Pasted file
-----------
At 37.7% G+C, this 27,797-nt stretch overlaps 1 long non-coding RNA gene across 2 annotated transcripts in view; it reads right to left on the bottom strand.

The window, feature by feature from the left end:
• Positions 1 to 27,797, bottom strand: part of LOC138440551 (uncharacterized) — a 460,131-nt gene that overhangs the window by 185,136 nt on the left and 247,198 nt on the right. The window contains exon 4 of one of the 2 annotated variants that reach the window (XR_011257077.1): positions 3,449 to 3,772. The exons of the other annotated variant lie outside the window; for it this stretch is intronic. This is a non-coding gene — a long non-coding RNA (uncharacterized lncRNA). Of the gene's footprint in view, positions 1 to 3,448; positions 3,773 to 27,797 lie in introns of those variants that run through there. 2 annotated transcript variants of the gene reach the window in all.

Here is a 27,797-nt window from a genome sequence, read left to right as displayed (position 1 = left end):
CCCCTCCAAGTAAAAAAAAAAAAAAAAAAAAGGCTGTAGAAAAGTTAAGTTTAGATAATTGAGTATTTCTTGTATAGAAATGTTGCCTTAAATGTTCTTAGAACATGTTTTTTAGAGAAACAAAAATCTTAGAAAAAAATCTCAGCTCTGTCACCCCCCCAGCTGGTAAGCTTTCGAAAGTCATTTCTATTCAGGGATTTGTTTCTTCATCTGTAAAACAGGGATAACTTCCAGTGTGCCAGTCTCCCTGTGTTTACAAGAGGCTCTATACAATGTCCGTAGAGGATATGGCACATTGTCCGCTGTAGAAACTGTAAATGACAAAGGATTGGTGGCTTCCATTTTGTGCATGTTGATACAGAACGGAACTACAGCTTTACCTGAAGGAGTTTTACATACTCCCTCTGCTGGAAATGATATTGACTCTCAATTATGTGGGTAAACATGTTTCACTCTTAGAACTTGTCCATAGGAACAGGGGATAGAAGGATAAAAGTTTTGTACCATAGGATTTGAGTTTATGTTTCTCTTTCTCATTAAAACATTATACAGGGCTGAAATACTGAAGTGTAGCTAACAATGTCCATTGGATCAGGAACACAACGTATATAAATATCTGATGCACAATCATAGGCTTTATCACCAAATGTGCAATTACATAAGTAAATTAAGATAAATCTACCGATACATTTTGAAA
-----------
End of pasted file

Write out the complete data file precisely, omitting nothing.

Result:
At 37.7% G+C, this 27,797-nt stretch overlaps 1 long non-coding RNA gene across 2 annotated transcripts in view; it reads right to left on the bottom strand.

The window, feature by feature from the left end:
• Positions 1 to 27,797, bottom strand: part of LOC138440551 (uncharacterized) — a 460,131-nt gene that overhangs the window by 185,136 nt on the left and 247,198 nt on the right. The window contains exon 4 of one of the 2 annotated variants that reach the window (XR_011257077.1): positions 3,449 to 3,772. The exons of the other annotated variant lie outside the window; for it this stretch is intronic. This is a non-coding gene — a long non-coding RNA (uncharacterized lncRNA). Of the gene's footprint in view, positions 1 to 3,448; positions 3,773 to 27,797 lie in introns of those variants that run through there. 2 annotated transcript variants of the gene reach the window in all.

Here is a 27,797-nt window from a genome sequence, read left to right as displayed (position 1 = left end):
CCCCTCCAAGTAAAAAAAAAAAAAAAAAAAAGGCTGTAGAAAAGTTAAGTTTAGATAATTGAGTATTTCTTGTATAGAAATGTTGCCTTAAATGTTCTTAGAACATGTTTTTTAGAGAAACAAAAATCTTAGAAAAAAATCTCAGCTCTGTCACCCCCCCAGCTGGTAAGCTTTCGAAAGTCATTTCTATTCAGGGATTTGTTTCTTCATCTGTAAAACAGGGATAACTTCCAGTGTGCCAGTCTCCCTGTGTTTACAAGAGGCTCTATACAATGTCCGTAGAGGATATGGCACATTGTCCGCTGTAGAAACTGTAAATGACAAAGGATTGGTGGCTTCCATTTTGTGCATGTTGATACAGAACGGAACTACAGCTTTACCTGAAGGAGTTTTACATACTCCCTCTGCTGGAAATGATATTGACTCTCAATTATGTGGGTAAACATGTTTCACTCTTAGAACTTGTCCATAGGAACAGGGGATAGAAGGATAAAAGTTTTGTACCATAGGATTTGAGTTTATGTTTCTCTTTCTCATTAAAACATTATACAGGGCTGAAATACTGAAGTGTAGCTAACAATGTCCATTGGATCAGGAACACAACGTATATAAATATCTGATGCACAATCATAGGCTTTATCACCAAATGTGCAATTACATAAGTAAATTAAGATAAATCTACCGATACATTTTGAAA